The only part of weaker point is the lack of detail regarding the Japanese side of the story. How did they come to invade China? Was it part of a plan? Or was it the case of the military going further than was their remit and the politicians unable to stop them afterwards? Why did they attack America at the same time as being involved in a stalled campaign in China? But perhaps one shouldn't expect this in a book about "China's war with Japan". Because this is indeed a story of the Chinese war with Japan, superbly told.
The book is a pleasure to read, very hard to put down even though one knows the outline of the story one is compelled to read the book to see the details. Disclaimer: the author of the review is no historian so this review is an opinion of an amateur.
I always thought I was pretty well read on 20th century history and especially WW2. Read all the books, watched the documentaries on TV, then the repeats, then the videos and DVDs. Not an obsession but certainly a hobby. Tracked and studied all the World War Two campaigns my late dad was involved in as a signalman/radio operator in the Royal Corp of Signals. Lots of different historians and writers have their own 'moment' when and where they think WW2 kicked off. I would always say that Germany and Italy started it in Spain in 1937, when they used Franco's fascist uprising as a training ground, especially for the Luftwaffe. However I now realise there was a yawning gap in my historical knowledge - that yawning gap being the Chinese/Japanese War of 1937 - 1945.
Rana Mitter's excellent account of this horrific, barbaric and brutal war that cost millions of Chinese lives as they struggled to repel and overcome what seemed at times insurmountable odds, fills this knowledge gap with verve, pace and a vivid narrative style that keeps the reader interested and avidly turning each of it's 380 plus pages of text. Mitter is Professor of the History and Politics of China at Oxford University and draws on much new material that has only become available from Chinese Communist Archives in recent times.
This is a war that up-ended two empires in China, the British and Japanese Empires and heralded in two new ones in the region - the American and Soviet Empires. A story of heroic resistance, a country and a regime written off many times by diplomats and journalists as for four years, 1937-1941, they took on the might of one of the most disciplined and technologically advanced armies in the world - with next to no outside help. This poor and underdeveloped country tied down some 800.000 Japanese troops in China, a great help to the USA after 1941 when they found themselves fighting on two fronts.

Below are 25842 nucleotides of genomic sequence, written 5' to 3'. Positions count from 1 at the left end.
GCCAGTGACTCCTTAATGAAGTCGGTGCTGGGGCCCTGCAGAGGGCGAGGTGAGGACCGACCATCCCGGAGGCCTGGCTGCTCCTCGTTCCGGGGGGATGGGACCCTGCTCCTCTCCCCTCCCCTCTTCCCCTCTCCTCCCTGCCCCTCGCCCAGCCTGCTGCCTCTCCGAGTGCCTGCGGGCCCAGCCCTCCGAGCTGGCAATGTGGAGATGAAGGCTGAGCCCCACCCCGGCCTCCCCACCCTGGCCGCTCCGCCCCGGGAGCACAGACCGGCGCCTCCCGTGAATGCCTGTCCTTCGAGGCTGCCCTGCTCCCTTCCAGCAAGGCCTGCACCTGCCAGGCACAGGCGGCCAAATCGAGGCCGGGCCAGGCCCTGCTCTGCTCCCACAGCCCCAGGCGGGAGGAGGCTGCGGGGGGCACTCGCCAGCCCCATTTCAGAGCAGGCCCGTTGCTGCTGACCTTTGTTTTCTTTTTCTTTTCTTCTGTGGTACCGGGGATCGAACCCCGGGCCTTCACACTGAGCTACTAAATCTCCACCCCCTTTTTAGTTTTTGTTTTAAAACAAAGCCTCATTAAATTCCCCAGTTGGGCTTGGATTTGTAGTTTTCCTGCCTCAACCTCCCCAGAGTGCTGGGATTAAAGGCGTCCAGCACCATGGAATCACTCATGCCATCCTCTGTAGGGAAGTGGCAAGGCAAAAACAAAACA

This is not just a story of vicious fighting, it is also the story of the men and women who fought it. Chinese Nationalist Dictator Chiang Kaishek who won the war but lost his country,, the eventual 'winners' - Mao Zedong, Zhou Enlai and the Chinese Communist Party, Wang Jingwei the leading Chinese Nationalist politician who defected to the Japanese to form a collaborationist government in 1938. The ordinary men and women whose recollections have only recently become available to foreign researchers are also recounted as tens of millions were swept up in this awful conflict as combatants, refugees or just innocent bystanders.
The author makes a very strong case for the starting point of WW2 being an unplanned, local conflict between tiny numbers of Chinese and Japanese troops at the Marco Polo Bridge not far from Beijing on the 7th July 1937 and escalated into total war that devastated China, killed 14 million of it's people, created tens of millions of refugees and destroyed the embryonic modernisation and infrastructure of a country just entering the first phases of development. Yet on the other hand the war transformed China from a somewhat backward semi- colonised victim of imperialism to the first stages of becoming a world economic and military superpower with the 1949 victory of Chinese Communist Party, two years after the end of WW2.
A masterly work, superbly researched and written, Mitter's book is a very important contribution to learning and understanding the dreadful conflict that shaped the Asia we know today. Of the four major Allied partners, China is the one whose government, culture and way of life was most changed by WW2. This book reminds us that China stood shoulder to shoulder with the Western Allies to help defeat the darkest forces ever unleashed against the civilised world. A first rate book and a great read covering one of the 'blind spots' of World War Two.
It is usually said that the long regional war between China and Japan is a 'forgotten war'. Untrue. Anyone who knows China and the Chinese knows that the war was one of carnage, savagery and on a scale only equaled by that on Russian soil after 1941. It is only in the West that there is gross ignorance about this war.